DFT and IDFT deriviation problems

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For this problem: Actually,i think that the question asks us to get the IDFT from the DFT,so I did it..but I am not sure,till now, whether this problems asks us to do transformations or? • please take a higher-contrast picture that doesn't cut off formulas to the left, or just use the built-in LaTeX-formula typesetting to get the formulas into your question. Why did you strike out the first sentence from that book copy? If you have to do an exercise, say so, we don't mind, as long as you explain what you've tried and what your problem is (which you seem to do – just hard to read). Trying to hide something from the people you ask for help feels wrong, I hope. Please write a good title "question, not sure" is not a title for a question;what about "Constructing the IDFT from XYZ"? Dec 19 '16 at 0:58
• I have editted the problem,sorry. it is the first time for me to type the answer in this forum. wouls you spend some time taking a lookin this question?
– jenn
Dec 19 '16 at 1:45
• Sure, but it was better with the calculations you made, because they would have explained what you've tried, it's just that they were unnecessarily hard to read due to bad lighting! Dec 19 '16 at 1:46
– jenn
Dec 19 '16 at 1:47
• It is my answer for this problems,but I think it isn't right....
– jenn
Dec 19 '16 at 1:52

What you derive in your answer is that the iDFT of the DFT of a signal is the signal itself. The missing step is that $$\sum_{k=0}^{N-1}\exp(j2\pi uk/N)=\sum_{m\in\mathbb{Z}}N\delta[u-mN].$$ Then, you get the identity $f[n] = \sum_m f[m]\delta[n-m]$.

However, this does not help for your problem. You need to express the IDFT in terms of DFT operations. So, you need to get

$$X[m] = \frac{1}{\sqrt{N}}\sum_{k=0}^{N-1}x[k]\exp(j2\pi km/N)$$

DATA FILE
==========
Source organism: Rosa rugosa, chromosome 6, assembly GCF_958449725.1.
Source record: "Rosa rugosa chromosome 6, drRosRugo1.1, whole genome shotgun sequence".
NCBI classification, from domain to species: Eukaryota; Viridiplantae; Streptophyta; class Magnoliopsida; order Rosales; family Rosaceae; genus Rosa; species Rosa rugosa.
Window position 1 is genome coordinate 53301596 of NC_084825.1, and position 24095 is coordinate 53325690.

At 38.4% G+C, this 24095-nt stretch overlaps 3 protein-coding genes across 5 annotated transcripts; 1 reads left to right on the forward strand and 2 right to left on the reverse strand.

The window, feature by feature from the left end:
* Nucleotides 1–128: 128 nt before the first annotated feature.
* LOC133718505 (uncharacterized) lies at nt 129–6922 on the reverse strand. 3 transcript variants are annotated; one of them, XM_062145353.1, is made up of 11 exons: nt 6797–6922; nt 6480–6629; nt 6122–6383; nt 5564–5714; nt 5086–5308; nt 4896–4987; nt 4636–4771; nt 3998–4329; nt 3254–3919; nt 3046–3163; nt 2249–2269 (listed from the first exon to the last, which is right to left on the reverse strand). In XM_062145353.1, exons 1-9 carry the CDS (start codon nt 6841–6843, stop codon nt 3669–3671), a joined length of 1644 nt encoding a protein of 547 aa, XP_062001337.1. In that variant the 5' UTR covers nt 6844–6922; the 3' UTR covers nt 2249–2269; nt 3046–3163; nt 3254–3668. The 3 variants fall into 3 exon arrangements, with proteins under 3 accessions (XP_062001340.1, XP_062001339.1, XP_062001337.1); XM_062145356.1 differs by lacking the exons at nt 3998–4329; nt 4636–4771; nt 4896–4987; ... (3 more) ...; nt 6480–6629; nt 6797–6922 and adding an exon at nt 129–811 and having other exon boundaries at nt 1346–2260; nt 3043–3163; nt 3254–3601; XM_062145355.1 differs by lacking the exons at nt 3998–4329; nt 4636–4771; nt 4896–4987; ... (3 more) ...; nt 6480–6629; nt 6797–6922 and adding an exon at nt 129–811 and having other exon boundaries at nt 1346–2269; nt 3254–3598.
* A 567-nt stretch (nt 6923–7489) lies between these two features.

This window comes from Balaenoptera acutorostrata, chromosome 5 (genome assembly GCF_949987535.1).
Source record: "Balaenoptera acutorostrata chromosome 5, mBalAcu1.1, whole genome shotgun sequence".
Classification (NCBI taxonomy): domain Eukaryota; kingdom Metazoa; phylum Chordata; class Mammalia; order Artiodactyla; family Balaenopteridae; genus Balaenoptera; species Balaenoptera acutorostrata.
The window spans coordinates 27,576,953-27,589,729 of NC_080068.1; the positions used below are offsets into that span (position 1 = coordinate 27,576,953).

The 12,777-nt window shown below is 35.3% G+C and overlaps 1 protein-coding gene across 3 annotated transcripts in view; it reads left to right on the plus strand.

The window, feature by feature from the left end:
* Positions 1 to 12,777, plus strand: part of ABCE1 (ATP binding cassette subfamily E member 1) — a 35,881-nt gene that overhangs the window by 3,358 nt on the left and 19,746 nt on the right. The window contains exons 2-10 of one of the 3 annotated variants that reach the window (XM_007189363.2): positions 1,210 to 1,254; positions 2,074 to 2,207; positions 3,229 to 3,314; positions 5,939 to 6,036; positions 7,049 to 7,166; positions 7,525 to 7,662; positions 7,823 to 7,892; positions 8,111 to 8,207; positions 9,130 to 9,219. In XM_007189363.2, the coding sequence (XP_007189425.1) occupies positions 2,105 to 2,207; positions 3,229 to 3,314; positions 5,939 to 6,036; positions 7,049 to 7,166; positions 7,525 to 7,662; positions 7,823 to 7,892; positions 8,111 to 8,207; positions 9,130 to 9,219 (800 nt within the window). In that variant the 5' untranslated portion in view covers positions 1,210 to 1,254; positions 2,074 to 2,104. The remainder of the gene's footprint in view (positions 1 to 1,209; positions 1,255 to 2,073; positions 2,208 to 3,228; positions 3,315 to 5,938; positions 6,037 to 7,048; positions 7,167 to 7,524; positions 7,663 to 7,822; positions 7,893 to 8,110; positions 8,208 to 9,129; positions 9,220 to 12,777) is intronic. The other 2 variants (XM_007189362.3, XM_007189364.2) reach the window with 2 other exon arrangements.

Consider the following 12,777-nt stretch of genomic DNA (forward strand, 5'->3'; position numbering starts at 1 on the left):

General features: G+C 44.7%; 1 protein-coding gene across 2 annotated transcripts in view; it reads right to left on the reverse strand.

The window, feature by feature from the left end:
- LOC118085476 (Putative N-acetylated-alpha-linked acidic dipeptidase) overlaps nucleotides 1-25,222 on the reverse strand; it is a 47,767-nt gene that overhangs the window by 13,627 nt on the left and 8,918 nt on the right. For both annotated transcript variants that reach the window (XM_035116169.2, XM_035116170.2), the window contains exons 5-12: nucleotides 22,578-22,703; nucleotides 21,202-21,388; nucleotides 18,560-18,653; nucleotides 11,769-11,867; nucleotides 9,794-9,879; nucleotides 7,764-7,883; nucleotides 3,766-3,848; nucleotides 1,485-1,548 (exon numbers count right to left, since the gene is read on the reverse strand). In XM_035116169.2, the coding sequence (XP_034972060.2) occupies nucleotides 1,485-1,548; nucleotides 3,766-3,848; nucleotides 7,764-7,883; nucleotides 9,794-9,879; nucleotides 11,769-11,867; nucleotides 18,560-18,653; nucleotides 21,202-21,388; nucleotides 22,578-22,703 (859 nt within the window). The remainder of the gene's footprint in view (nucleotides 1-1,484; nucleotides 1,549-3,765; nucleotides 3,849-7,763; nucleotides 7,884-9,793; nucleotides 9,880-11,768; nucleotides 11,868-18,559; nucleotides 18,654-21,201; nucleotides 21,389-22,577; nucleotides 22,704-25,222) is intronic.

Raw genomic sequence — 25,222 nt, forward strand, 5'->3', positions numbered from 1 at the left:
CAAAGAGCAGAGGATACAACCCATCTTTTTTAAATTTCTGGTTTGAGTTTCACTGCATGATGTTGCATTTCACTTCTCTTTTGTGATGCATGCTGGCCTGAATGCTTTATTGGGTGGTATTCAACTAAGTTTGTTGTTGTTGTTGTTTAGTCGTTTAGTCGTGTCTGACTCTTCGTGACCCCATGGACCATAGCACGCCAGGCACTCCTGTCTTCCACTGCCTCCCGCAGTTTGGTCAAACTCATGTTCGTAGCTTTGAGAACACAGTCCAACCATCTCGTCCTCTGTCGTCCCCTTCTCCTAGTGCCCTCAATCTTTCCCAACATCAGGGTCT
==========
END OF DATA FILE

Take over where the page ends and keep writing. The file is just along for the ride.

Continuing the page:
from a function, which can only calculate

$$A[m] = \frac{1}{\sqrt{N}}\sum_{k=0}^{N-1}a[k]\exp(-j2\pi km/N).$$

If you conjugate both sides of the first equation, you get:

$$X^*[m]=\frac{1}{\sqrt{N}}\sum_{k=0}^{N-1}x[k]^*\exp(-j2\pi km/N).$$

This equation is of the structure of the second equation, when you substitute $A[m]=X^*[m]$ and $a[k]=x^*[k]$. Hence, if you perform the DFT the conjugated signal, you get the conjugated of the IDFT of signal:

$$DFT(X^*)=IDFT(X)^*.$$

So, conjugating both sides yields $$DFT(X^*)^*=IDFT(X)$$ which is exactly what you need to do to solve your problem:

1. Perform elementwise conjugation of the signal
2. Perform DFT of the signal
3. Perform elementwise conjugation of the result

Then, you get back the IDFT of the signal. It's analoguous in the 2D-case (i.e. images). Also, note that you might need to consider a different normalization factor (which would correspond to elementwise division by a scalar), depending on your definition of the DFT. If it is with $\frac{1}{\sqrt{N}}$, then normalization is OK as it is.

Edit: As Royi has pointed out, if your original signal is real, you can omit the 2nd conjugation (since the signal is already real after the DFT, and conjugation won't do anything). As images are most often real-valued, this simplication is very likely to hold here.

• actually (more precisely) $$\sum_{k=0}^{N-1}e^{j2\pi nk/N} = N \sum_{m=-\infty}^{\infty}\delta[n-mN]$$ you're including only the term on the right where $m=0$ and you're missing the scaler $N$ on the right. Dec 19 '16 at 7:21
• Great answer. Just one note, if the signal is real then its DFT is Hermitian which means its Conjugate is also Hermitian hence applying DFT is Real. Namely for Real signal - $DFT \left( {X}^{\ast} \right) = IDFT \left( X \right)$.
– Royi
Dec 19 '16 at 7:39